Thursday, February 11, 2010

Eddie Izzard at Madison Square Garden blog by Danielle Warren on Big Apple Brits


I can remember back a mere ten years ago when uttering the name Eddie Izzard elicited nothing more than a confused response of “who’s that?” Fast forward a decade and 12,000 New Yorkers were clambering to see the man perform at Madison Square Garden, a venue so vast and exclusive he is one of four comedians, as well as the only British one, ever to have played it. This particular achievement, mind you, also comes at the tail end of an enormous arena tour performed all over the UK and Europe, including Wembley, the O2, MEN, and arenas in Denmark, Norway, and Sweden. Upon completing the US leg of Stripped: The Big Intimacy Tour in Los Angeles at the end of January, Izzard will have played to a combined audience of over 250,000 people. Astounding numbers for a man barely ten years ago most people in the US had never heard of.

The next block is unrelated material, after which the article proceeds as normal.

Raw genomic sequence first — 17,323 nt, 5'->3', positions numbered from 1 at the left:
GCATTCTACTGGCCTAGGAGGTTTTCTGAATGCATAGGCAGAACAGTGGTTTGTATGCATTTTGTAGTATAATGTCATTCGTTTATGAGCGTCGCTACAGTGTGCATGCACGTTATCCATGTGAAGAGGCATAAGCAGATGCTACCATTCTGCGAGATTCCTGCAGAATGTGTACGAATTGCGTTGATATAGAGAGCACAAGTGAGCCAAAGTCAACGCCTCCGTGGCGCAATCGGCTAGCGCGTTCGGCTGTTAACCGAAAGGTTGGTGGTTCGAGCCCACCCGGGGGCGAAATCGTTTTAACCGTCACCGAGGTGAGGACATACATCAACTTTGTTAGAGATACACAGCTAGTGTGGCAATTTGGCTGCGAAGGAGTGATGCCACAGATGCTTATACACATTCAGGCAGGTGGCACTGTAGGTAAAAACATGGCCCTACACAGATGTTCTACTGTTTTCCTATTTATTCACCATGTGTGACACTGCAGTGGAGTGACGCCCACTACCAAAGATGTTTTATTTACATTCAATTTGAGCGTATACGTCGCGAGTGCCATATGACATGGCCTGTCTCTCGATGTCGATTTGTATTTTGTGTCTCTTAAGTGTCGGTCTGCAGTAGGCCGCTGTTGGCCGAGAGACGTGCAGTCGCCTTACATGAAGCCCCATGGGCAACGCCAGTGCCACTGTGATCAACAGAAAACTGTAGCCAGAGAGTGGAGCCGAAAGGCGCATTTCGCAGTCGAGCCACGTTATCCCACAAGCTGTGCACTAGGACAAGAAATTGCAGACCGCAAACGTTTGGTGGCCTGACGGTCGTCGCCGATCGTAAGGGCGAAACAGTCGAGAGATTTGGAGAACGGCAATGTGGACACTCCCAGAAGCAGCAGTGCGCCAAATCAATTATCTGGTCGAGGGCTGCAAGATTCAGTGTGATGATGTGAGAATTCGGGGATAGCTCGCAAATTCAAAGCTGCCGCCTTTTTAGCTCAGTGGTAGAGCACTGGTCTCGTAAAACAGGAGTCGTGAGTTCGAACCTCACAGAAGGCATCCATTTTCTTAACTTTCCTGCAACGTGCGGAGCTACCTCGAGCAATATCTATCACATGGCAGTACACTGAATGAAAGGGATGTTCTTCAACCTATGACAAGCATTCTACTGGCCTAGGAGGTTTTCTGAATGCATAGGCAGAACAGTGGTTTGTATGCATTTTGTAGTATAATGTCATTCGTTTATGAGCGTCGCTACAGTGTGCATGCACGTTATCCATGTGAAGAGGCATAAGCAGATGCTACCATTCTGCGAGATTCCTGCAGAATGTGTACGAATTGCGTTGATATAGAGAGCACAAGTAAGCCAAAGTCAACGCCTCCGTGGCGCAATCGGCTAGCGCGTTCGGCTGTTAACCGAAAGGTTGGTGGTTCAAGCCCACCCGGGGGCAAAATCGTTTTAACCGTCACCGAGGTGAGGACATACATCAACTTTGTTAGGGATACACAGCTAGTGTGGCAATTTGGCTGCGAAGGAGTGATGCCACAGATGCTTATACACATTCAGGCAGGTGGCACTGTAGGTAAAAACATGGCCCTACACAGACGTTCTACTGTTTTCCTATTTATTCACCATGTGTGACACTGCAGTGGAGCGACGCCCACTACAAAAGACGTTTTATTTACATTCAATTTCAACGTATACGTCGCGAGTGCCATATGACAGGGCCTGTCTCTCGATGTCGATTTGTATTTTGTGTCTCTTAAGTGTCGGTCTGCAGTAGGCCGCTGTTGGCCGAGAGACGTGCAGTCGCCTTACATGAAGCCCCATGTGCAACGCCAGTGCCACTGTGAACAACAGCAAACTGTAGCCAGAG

Savvy fans and ex-pats around town may have been familiar with Izzard’s one of kind standup performances, but even they were in for a treat last Saturday night. It was vintage Izzard absurdities, replete with a new, more toned down image; ‘stripped’, if you like. He wore fitted jeans, a red striped button down shirt, and the pi├Ęce de resistance, a circus like coat complete with ringmaster coat tails. Some may have been disappointed with the lack of more feminine apparel they are used to seeing Izzard in, but the new look went a long way to highlight the endless ambition Izzard owns and refines on a daily basis; The Big Intimacy Tour spotlighting that ambition in bright, almost blinding lights. Occasionally it’s difficult to understand how a stocky, middle class transvestite British comedian such as Eddie has the talent and where withal to break barriers and become one of the most well known British talents in America, but the man accepts that responsibility with apparently effortless ease and aplomb.